GOP faces divisions over siding with Ukraine against Russia

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An Ukrainian serviceman works to fix a trench that was damaged by a mortar strike less than 100 meters from Russian separatists positions on Friday, Jan. 28, 2022
An Ukrainian serviceman works to fix a trench that was damaged by a mortar strike less than 100 meters from Russian separatists positions on Friday, Jan. 28, 2022

Republicans are pushing President Biden to be tougher on Russia over its aggression toward Ukraine, but their isolationist far-right flank is denying them unity on the issue.

Some of former President Trump's closest allies have questioned why the U.S. would side with Kyiv over Moscow at all and expressed skepticism that it's worth pouring American resources into the conflict.

Top GOP leaders espousing the party's traditional hawkish views have urged the Biden administration to impose sanctions and bolster Ukraine's military capacity to counter Russia's troop buildup along their shared border in recent weeks after its past invasion of Crimea in 2014.

But Republicans more closely aligned with Trump - who during his presidency at times expressed pro-Russia sentiment - argue that America should stay out of it.

"Despite claims by war hawks on both sides of the aisle, it is not in our national interest to spill American blood and treasure in Ukraine. A nation that cannot effectively secure its own border and protect its own territorial integrity cannot be responsible for doing so for nations in Eastern Europe," said Rep. Matt Rosendale (R-Mont.).

"Russia invading Ukraine is not an immediate threat to the security of the American people, homeland, and way of life. The flow of dangerous drugs, crime, and criminals over our sovereign border is," echoed Rep. Paul Gosar (R-Ariz.).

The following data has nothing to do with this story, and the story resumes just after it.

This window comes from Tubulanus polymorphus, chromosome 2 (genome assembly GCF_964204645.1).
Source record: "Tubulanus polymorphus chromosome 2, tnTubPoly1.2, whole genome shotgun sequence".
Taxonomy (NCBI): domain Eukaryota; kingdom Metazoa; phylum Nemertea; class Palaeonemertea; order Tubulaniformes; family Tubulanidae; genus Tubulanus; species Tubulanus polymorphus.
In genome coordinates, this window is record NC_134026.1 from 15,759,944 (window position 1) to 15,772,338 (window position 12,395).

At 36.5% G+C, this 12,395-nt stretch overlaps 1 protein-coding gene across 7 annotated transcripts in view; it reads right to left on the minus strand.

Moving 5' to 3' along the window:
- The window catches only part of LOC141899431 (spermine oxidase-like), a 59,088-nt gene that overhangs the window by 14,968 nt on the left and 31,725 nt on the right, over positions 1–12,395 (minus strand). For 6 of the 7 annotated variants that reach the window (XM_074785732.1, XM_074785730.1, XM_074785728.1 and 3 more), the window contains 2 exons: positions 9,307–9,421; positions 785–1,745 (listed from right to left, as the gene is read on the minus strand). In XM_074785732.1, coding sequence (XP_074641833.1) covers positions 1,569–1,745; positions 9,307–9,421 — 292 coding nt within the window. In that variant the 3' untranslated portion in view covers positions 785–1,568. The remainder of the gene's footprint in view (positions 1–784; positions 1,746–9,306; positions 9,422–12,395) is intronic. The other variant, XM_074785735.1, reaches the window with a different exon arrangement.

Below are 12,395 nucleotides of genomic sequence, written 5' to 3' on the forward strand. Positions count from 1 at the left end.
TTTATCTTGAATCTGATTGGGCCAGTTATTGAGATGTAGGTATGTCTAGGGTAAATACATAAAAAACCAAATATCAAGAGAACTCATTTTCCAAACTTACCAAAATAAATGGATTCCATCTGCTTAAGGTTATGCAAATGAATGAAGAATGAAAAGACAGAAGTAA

Others are suggesting, without evidence, that Biden's actions to side with Ukraine could benefit the business interests of his son, Hunter, who previously served on the board of a Ukrainian energy company. Rep. Marjorie Taylor Greene (R-Ga.) argued that Biden is "compromised" and renewed her regular calls for his impeachment.

Senate Minority Leader Mitch McConnell (R-Ky.), however, said this week that he thinks Biden is "moving in the right direction" to deter Russian aggression.

The Defense Department announced Monday that 8,500 U.S. troops were placed on "heightened alert" for potential deployment to Eastern Europe to bolster NATO defense forces, though Biden has emphasized he will not be putting boots on the ground in Ukraine itself. That came after Biden met with Defense Department officials at Camp David over the weekend to discuss his options.

Biden said Friday that he'll be "moving U.S. troops to Eastern Europe" in "the near term."

"What I've been hearing since then is encouraging, that they're prepared to take steps before an incursion, not afterwards," McConnell said at a news conference in Kentucky.

The GOP divide was further exemplified by a combative appearance by Rep. Mike Turner (Ohio), the top Republican on the House Intelligence Committee, on Fox News host Tucker Carlson's prime-time show.

Turner had signed a letter with several other Republicans in November urging the Biden administration to deploy a U.S. military presence in the Black Sea to deter a Russian invasion of Ukraine.

Carlson, one of the most influential figures on the far right, asked Turner to explain to viewers "why it is in America's interest as their kids risk their lives in Ukraine."